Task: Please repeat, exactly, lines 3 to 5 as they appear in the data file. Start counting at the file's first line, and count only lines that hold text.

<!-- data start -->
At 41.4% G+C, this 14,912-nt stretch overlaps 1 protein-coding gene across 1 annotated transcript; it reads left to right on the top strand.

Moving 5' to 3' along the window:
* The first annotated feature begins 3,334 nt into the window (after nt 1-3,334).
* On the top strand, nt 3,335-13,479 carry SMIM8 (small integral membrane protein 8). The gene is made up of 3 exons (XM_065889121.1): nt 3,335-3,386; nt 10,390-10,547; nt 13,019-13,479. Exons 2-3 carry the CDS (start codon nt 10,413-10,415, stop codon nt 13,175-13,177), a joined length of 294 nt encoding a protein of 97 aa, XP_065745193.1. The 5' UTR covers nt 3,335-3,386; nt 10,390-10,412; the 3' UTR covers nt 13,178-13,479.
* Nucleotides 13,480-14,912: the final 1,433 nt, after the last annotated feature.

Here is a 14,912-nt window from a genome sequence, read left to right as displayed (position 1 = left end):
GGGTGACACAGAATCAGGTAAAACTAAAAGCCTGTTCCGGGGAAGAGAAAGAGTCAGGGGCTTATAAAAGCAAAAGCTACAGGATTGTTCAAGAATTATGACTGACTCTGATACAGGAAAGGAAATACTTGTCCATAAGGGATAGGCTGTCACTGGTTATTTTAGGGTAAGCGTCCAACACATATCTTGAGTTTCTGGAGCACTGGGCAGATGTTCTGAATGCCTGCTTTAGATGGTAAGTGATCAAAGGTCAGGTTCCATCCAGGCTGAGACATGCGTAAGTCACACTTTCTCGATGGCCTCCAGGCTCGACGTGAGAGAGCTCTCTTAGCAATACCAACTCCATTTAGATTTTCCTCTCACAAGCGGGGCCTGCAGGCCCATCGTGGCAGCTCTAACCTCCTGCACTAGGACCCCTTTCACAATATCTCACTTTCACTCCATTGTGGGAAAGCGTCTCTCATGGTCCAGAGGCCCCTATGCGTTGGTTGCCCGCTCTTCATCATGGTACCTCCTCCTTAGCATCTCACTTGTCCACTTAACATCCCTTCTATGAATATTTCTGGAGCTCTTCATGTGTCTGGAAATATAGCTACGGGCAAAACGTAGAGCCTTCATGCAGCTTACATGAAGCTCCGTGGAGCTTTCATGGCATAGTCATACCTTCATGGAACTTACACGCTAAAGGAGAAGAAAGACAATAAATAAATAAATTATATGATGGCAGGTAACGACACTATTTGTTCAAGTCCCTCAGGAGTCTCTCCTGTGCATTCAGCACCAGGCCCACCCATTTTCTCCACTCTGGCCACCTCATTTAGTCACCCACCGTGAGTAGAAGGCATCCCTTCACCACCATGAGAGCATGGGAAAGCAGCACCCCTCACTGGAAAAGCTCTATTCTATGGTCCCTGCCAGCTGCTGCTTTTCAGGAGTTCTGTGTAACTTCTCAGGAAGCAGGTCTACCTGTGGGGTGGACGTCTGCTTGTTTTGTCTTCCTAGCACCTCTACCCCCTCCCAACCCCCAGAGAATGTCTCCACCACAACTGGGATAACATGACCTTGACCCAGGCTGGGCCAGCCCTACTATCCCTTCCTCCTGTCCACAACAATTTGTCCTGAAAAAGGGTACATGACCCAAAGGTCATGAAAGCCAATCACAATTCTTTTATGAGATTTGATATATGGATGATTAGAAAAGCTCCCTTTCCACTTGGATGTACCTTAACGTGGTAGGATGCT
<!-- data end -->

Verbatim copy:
* The first annotated feature begins 3,334 nt into the window (after nt 1-3,334).
* On the top strand, nt 3,335-13,479 carry SMIM8 (small integral membrane protein 8). The gene is made up of 3 exons (XM_065889121.1): nt 3,335-3,386; nt 10,390-10,547; nt 13,019-13,479. Exons 2-3 carry the CDS (start codon nt 10,413-10,415, stop codon nt 13,175-13,177), a joined length of 294 nt encoding a protein of 97 aa, XP_065745193.1. The 5' UTR covers nt 3,335-3,386; nt 10,390-10,412; the 3' UTR covers nt 13,178-13,479.
* Nucleotides 13,480-14,912: the final 1,433 nt, after the last annotated feature.